CmpDate: 2024-05-10

Chaves LF, Friberg MD, Pascual M, et al (2024)

Community-serving research addressing climate change impacts on vector-borne diseases.

The Lancet. Planetary health, 8(5):e334-e341.

The impacts of climate change on vector-borne diseases are uneven across human populations. This pattern reflects the effect of changing environments on the biology of transmission, which is also modulated by social and other inequities. These disparities are also linked to research outcomes that could be translated into tools for transmission reduction, but are not necessarily actionable in the communities where transmission occurs. The transmission of vector-borne diseases could be averted by developing research that is both hypothesis-driven and community-serving for populations affected by climate change, where local communities interact as equal partners with scientists, developing and implementing research projects with the aim of improving community health. In this Personal View, we share five principles that have guided our research practice to serve the needs of communities affected by vector-borne diseases.

RevDate: 2024-05-10

Huang Y, Long H, Jiang Y, et al (2024)

Motivating factors of farmers' adaptation behaviors to climate change in China: A meta-analysis.

Journal of environmental management, 359:121105 pii:S0301-4797(24)01091-0 [Epub ahead of print].

Adapting to climate change is critical to building sustainable and resilient agricultural systems. Understanding farmers' perceptions of climate change has become the key to the effective implementation of climate change adaptation policies. This research draws multidisciplinary attention to how farmers participate in decision-making on adaptation behaviors and provides useful insights for realizing synergies between environmental change and agricultural production. In this work, we conducted a meta-analysis of 63 quantitative studies on Chinese farmers' adaptation to climate change to assess the relationship between motivational factors and adaptation behavior. Our analysis highlights that farmers' perceptions of precipitation changes are often inaccurate; however, other psychological factors, such as perception, experience, and risk attitude, significantly positively impact their adaptation behavior. In addition, different climate regions are the main source of high heterogeneity in inter-study comparisons of climate change perception, and the effect of climate regions may therefore constitute a moderating factor that weakens the positive relationship between climate change perception and adaptive behavior. Furthermore, this study highlights the need to intervene at the household level to enhance farmers' adaptability to climate change, which includes providing support through income diversification, early warning information services, training, assistance, credit, subsidies, and other resources. In the future, research on how perception, experience, and risk interact to affect adaptive behavior should be strengthened.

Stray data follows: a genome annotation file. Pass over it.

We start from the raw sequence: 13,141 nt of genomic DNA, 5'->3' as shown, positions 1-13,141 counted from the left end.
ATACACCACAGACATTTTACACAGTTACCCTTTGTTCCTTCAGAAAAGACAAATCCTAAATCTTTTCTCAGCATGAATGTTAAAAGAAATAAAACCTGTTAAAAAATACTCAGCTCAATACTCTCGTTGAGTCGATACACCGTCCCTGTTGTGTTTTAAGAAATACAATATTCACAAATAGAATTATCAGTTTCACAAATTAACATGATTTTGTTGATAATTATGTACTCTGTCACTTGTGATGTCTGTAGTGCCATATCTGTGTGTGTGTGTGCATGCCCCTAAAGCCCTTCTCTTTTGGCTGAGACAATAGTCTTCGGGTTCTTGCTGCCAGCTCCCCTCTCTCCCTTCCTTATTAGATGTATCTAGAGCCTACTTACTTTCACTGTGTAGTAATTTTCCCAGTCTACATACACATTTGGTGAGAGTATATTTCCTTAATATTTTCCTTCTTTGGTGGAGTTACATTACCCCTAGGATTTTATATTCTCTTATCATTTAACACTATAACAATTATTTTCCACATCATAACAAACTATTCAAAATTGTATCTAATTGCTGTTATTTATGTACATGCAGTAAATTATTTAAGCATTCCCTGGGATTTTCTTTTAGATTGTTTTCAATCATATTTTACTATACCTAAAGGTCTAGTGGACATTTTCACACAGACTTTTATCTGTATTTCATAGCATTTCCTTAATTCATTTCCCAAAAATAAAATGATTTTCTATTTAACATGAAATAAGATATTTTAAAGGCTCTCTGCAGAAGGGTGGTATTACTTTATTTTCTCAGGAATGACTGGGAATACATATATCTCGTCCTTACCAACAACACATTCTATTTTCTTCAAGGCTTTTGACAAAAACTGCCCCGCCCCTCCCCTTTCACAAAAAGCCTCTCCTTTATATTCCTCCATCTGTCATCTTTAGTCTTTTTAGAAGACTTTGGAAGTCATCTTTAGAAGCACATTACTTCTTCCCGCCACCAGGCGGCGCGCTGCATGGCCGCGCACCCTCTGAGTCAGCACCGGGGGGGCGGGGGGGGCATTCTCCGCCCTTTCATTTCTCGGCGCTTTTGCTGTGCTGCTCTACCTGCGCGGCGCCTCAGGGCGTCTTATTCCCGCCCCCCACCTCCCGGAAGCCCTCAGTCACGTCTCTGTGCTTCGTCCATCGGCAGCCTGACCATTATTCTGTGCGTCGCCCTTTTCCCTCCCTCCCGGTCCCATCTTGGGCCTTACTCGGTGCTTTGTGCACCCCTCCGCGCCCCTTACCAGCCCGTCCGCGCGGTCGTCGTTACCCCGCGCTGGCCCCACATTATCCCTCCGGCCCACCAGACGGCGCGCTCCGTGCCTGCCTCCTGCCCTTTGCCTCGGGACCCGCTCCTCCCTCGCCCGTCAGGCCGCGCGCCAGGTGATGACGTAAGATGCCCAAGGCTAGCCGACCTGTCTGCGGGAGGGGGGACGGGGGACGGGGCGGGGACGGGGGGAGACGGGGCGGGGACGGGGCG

RevDate: 2024-05-10
CmpDate: 2024-05-10

Rosso AA, Casement B, Chung AK, et al (2024)

Plasticity of Gene Expression and Thermal Tolerance: Implications for Climate Change Vulnerability in a Tropical Forest Lizard.

Ecological and evolutionary physiology, 97(2):81-96.

AbstractTropical ectotherms are thought to be especially vulnerable to climate change because they have evolved in temporally stable thermal environments and therefore have decreased tolerance for thermal variability. Thus, they are expected to have narrow thermal tolerance ranges, live close to their upper thermal tolerance limits, and have decreased thermal acclimation capacity. Although models often predict that tropical forest ectotherms are especially vulnerable to rapid environmental shifts, these models rarely include the potential for plasticity of relevant traits. We measured phenotypic plasticity of thermal tolerance and thermal preference as well as multitissue transcriptome plasticity in response to warmer temperatures in a species that previous work has suggested is highly vulnerable to climate warming, the Panamanian slender anole lizard (Anolis apletophallus). We found that many genes, including heat shock proteins, were differentially expressed across tissues in response to short-term warming. Under long-term warming, the voluntary thermal maxima of lizards also increased, although thermal preference exhibited only limited plasticity. Using these data, we modeled changes in the activity time of slender anoles through the end of the century under climate change and found that plasticity should delay declines in activity time by at least two decades. Our results suggest that slender anoles, and possibly other tropical ectotherms, can alter the expression of genes and phenotypes when responding to shifting environmental temperatures and that plasticity should be considered when predicting the future of organisms under a changing climate.